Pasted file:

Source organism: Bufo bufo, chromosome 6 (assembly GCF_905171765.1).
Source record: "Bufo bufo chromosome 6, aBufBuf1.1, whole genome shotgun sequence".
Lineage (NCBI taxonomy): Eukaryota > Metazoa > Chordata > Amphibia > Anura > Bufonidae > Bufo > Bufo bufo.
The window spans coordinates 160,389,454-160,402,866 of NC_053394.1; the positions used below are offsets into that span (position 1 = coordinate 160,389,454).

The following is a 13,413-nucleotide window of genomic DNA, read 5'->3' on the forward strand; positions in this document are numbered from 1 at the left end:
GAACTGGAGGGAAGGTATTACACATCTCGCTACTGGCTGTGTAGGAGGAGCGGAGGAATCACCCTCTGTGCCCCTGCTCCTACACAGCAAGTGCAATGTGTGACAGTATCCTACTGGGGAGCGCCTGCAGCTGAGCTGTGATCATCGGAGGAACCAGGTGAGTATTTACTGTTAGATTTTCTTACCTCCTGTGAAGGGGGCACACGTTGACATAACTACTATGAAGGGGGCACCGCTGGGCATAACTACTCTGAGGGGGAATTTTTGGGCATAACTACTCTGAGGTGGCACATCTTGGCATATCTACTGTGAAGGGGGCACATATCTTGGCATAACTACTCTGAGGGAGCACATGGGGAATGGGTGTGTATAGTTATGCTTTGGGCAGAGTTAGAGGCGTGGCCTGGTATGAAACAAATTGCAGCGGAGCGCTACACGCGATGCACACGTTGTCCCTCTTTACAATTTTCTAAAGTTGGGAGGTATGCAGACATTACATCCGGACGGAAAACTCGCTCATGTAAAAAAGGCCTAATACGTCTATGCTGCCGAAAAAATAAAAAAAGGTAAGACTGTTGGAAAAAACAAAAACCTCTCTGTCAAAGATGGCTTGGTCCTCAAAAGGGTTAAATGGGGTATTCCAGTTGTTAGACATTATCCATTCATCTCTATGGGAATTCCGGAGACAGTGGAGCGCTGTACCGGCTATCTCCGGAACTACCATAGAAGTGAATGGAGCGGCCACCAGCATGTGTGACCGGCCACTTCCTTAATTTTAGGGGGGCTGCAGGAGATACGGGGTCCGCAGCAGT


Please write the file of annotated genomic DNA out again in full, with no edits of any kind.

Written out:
Source organism: Bufo bufo, chromosome 6 (assembly GCF_905171765.1).
Source record: "Bufo bufo chromosome 6, aBufBuf1.1, whole genome shotgun sequence".
Lineage (NCBI taxonomy): Eukaryota > Metazoa > Chordata > Amphibia > Anura > Bufonidae > Bufo > Bufo bufo.
The window spans coordinates 160,389,454-160,402,866 of NC_053394.1; the positions used below are offsets into that span (position 1 = coordinate 160,389,454).

The following is a 13,413-nucleotide window of genomic DNA, read 5'->3' on the forward strand; positions in this document are numbered from 1 at the left end:
GAACTGGAGGGAAGGTATTACACATCTCGCTACTGGCTGTGTAGGAGGAGCGGAGGAATCACCCTCTGTGCCCCTGCTCCTACACAGCAAGTGCAATGTGTGACAGTATCCTACTGGGGAGCGCCTGCAGCTGAGCTGTGATCATCGGAGGAACCAGGTGAGTATTTACTGTTAGATTTTCTTACCTCCTGTGAAGGGGGCACACGTTGACATAACTACTATGAAGGGGGCACCGCTGGGCATAACTACTCTGAGGGGGAATTTTTGGGCATAACTACTCTGAGGTGGCACATCTTGGCATATCTACTGTGAAGGGGGCACATATCTTGGCATAACTACTCTGAGGGAGCACATGGGGAATGGGTGTGTATAGTTATGCTTTGGGCAGAGTTAGAGGCGTGGCCTGGTATGAAACAAATTGCAGCGGAGCGCTACACGCGATGCACACGTTGTCCCTCTTTACAATTTTCTAAAGTTGGGAGGTATGCAGACATTACATCCGGACGGAAAACTCGCTCATGTAAAAAAGGCCTAATACGTCTATGCTGCCGAAAAAATAAAAAAAGGTAAGACTGTTGGAAAAAACAAAAACCTCTCTGTCAAAGATGGCTTGGTCCTCAAAAGGGTTAAATGGGGTATTCCAGTTGTTAGACATTATCCATTCATCTCTATGGGAATTCCGGAGACAGTGGAGCGCTGTACCGGCTATCTCCGGAACTACCATAGAAGTGAATGGAGCGGCCACCAGCATGTGTGACCGGCCACTTCCTTAATTTTAGGGGGGCTGCAGGAGATACGGGGTCCGCAGCAGT